I have again updated a month's worth of posts, in this case, November of 2012. These include a Sammy Marshall "special" (with a few comments celebrating the re-election that week of Barack Obama - and weren't those the days?), a happy Rod Rogers record (and a comment on an unexpected death of a family friend) and two different Gene Marshall records - one with an otherworldly instrumental section played by flute quartet (or an imitation thereof), and one specifically shared for that year's Thanksgiving Day. That November was certainly a month of up and down emotions at our house. Can't believe that was almost eight years ago...
Before I get to today's offering, I also wanted to offer up this rather amazing little newspaper clipping, sent along by Brian Kramp:
Rod Eskelin, mentioned at the top of the second column, was, of course, Rodd Keith. Thanks, Brian!
We're just a few hours from heading into July, and towards a rather subdued version of our annual national birthday party, this weekend.
So what better time to offer up a song-poem written for the biggest of national birthday's anyone alive at the time can remember, the Bicentennial. And what better (worse?) label to provide us with a song literally titled "Happy Birthday, America" than Halmark. In this case, they turned to label stalwart Jack Kim - this is one of the relatively few releases on the label where they credit the singer - and then seem to have actually commissioned original music for the lyric, rather than one of them moldy old backing tracks.
I said "original music", but am I the only one that, after hearing the opening "Bicentennial! Bicentennial!", expected to next hear "men have named you", so similar is the opening to the old song "Mona Lisa"....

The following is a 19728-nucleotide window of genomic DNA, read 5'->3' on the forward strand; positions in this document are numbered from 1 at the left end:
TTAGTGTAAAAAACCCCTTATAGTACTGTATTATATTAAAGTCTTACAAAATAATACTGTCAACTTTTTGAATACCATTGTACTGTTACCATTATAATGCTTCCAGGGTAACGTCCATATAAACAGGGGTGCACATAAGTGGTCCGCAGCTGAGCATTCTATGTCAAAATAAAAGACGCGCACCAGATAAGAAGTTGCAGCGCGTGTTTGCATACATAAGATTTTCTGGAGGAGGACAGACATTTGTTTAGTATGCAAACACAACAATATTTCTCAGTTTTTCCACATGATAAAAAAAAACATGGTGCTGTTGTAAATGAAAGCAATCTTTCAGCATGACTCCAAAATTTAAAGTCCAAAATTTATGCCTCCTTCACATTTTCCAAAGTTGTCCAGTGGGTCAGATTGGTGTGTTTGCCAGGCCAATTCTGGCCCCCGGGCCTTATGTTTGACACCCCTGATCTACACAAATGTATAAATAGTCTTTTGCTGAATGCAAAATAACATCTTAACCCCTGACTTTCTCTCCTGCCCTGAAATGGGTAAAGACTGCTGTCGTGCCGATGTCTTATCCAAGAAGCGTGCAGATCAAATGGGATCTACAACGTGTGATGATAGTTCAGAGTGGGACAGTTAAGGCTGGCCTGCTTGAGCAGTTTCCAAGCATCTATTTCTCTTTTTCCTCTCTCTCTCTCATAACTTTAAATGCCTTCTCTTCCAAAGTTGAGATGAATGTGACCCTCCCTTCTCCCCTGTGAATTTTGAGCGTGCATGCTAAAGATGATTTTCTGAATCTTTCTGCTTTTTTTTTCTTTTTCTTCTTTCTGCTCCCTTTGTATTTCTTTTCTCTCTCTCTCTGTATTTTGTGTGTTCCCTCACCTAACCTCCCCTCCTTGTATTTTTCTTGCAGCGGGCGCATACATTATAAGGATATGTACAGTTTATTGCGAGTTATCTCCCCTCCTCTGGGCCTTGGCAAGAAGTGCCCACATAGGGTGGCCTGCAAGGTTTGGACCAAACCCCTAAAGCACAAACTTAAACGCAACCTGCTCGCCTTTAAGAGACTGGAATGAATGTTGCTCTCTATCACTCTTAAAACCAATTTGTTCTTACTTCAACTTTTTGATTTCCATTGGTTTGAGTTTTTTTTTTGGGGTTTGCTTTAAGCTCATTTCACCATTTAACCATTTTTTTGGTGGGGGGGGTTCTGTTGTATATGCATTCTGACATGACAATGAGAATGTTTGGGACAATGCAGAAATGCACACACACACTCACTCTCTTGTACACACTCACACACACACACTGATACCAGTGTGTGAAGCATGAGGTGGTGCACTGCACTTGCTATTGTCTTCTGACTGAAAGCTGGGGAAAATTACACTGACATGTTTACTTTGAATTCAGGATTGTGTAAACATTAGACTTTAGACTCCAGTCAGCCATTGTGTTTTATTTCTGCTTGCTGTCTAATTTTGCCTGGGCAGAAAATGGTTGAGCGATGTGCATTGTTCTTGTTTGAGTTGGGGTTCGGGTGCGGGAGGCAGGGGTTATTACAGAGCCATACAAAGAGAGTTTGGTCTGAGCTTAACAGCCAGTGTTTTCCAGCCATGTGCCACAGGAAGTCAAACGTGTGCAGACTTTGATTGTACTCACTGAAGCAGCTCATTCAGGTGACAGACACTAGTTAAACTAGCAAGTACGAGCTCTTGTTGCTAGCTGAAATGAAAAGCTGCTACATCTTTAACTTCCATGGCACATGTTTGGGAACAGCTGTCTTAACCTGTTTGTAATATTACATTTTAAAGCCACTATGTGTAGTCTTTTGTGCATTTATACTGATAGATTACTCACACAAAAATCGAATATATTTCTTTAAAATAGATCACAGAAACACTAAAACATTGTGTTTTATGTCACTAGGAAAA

Beyond that, the song-poet seems to believe that the US has done only three things worth mentioning. One is the winning of many battles on behalf of ourselves and the for the freedom of others. Fair enough. The only other two things worthy of comment, apparently, occurred in quick succession in 1968 and 1969, and while impressive and wonderful, hardly seem like the only things a decent country would have accomplished in 200 years.
All I'm saying is, the song-poet seems to be sort of giving just a bit of short-shrift to America's accomplishments.
Download: Jack Kim - Happy Birthday, America
A moment ago, I mentioned that it was relatively rare for Halmark to name their singers on the labels of their records. That likely has to do with the designs they favored, the most common of which list just the name and address of the song-poet, confusing and confounding record collectors forever since, at least those unfamiliar with song-poems - they tend to think the listed writer is the singer.
Anyway, perhaps they also shied away from listing the singers because they were so inexplicably bad at it. A remarkable number of Halmark records in my possession which do show a named singer, show the wrong named singer. Most often this is a male singer identified on the label of a record sung by a female singer. But I've also got records where the names of frequent label performers Bob Storm and Jack Kim are mixed up.
Now I've speculated that "Bob Storm" may not even have just been one guy, so different are some of the records released under his name. But people know who Jack Kim is/was - Jack Kimmel was his name, and his voice is very distinctive. I have records with his name on them which are clearly the man identified most often as "Bob Storm", and "Bob Storm" records labeled as being by Jack Kim.
In this case, we have Jack's wife Mary Kimmel, but the label says "Jack Kim.
That was a lot of text with nothing to say about the song. That's because the flip is an uninteresting, unoriginal paean to God, similar to approximately 549 other Halmark releases, and using one of those deadly backing tracks. It's written by the same song-poet as the a-side, and titled "Oh Lord Thou Art Powerful".
Download: Labeled as Jack Kim - Oh Lord Thou Art Powerful